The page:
Q. Describe the most common types of jobs you do for your clients.
A. Overall, the services that most of my clients seek from MediaMajik are web graphics and 3D modeling and animation. Most local clients desire the fulfillment of more basic design projects: logos; web stills and animation; some user-interface (UI) design. Most out-of-state clients typically solicit more-sophisticated projects: product-prototype (3D) designs; multimedia UI projects; advanced web graphics; copy writing/editing/proofreading.
Q. Describe three recent jobs you've completed.
A. During May and June 2012, MediaMajik completed two 3D product-prototype projects: 1) one an attachment for an existing commercial project (non-local); 2) another for another inventor, for two configurations--separate products--of sport-drink bottles that would open at top and the midpoints (unscrewing)--local. The third project was a self-commissioned photography project chronicling 50-plus images of the Missouri State Capitol Building, for potential future sale of some sort. Each of the first two projects involved a large time investment in lighting and texturing modifications and test renderings.
Q. What advice do you have for a customer looking to hire a provider like you?
A. My best advice for an individual or company seeking the professional services that MediaMajik provides is to consult someone--before commissioning their particular project--who can adequately inform them of what technically is required to address their project professionally.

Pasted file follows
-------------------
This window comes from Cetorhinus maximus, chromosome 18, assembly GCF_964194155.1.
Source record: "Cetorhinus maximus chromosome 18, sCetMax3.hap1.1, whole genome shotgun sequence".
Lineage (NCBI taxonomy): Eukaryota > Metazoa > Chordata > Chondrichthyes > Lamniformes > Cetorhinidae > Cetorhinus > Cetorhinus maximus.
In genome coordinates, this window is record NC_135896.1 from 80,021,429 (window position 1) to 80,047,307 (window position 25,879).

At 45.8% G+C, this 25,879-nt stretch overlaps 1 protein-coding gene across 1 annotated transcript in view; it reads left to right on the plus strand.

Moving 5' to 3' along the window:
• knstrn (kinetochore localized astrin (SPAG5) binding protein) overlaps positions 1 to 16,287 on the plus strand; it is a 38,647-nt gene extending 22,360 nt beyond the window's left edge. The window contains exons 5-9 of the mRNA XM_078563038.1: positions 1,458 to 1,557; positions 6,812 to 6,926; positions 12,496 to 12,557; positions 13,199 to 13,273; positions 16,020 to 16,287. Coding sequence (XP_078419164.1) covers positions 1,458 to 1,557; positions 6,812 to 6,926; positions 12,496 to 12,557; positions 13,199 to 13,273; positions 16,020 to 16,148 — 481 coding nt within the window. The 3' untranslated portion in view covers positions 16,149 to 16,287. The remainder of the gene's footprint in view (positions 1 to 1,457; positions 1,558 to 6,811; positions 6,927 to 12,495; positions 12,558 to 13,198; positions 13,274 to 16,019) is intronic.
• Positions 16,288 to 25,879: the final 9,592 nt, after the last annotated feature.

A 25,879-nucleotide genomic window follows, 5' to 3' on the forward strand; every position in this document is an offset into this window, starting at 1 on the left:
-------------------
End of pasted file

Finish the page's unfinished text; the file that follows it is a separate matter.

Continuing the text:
Q. If you were a customer, what do you wish you knew about your trade? Any inside secrets to share?
A. What all of the services MediaMajik provides entail in the way of skills and experience. The response would be that all of the work types provided require much natural and/or acquired skill and extensive experience--expertise covering at least several years.
Q. What questions should a consumer ask to hire the right service professional?
A. It is essential and critical that the prospective client seeking work done by a CG provider is as knowledgeable about the genre's work as is possible. This is true because clients most often and out of ignorance, immensely understate the skills, experience, complexity, and time involved in generating computer graphics-specific projects. They tend to generalize that the entailed processes are largely automated, which is wholly untrue! (To the contrary, CG work involves complex, highly intricate work, and very specified skills enhanced through years of experience. This is neither overstatement, nor arrogance, but pure fact--and there are not very many "short cuts"!)
Hence, a potential client should research the type of work they intend to have done, and/or discover standard, industry-specific hourly rates--via an Internet search, for example. Alternatively, he/she should contact a local provider and query about rates, estimates, quotes, and the rationale behind them, as well as the skills, experience, and time invested in their particular project.
Q. What important information should buyers have thought through before seeking you out?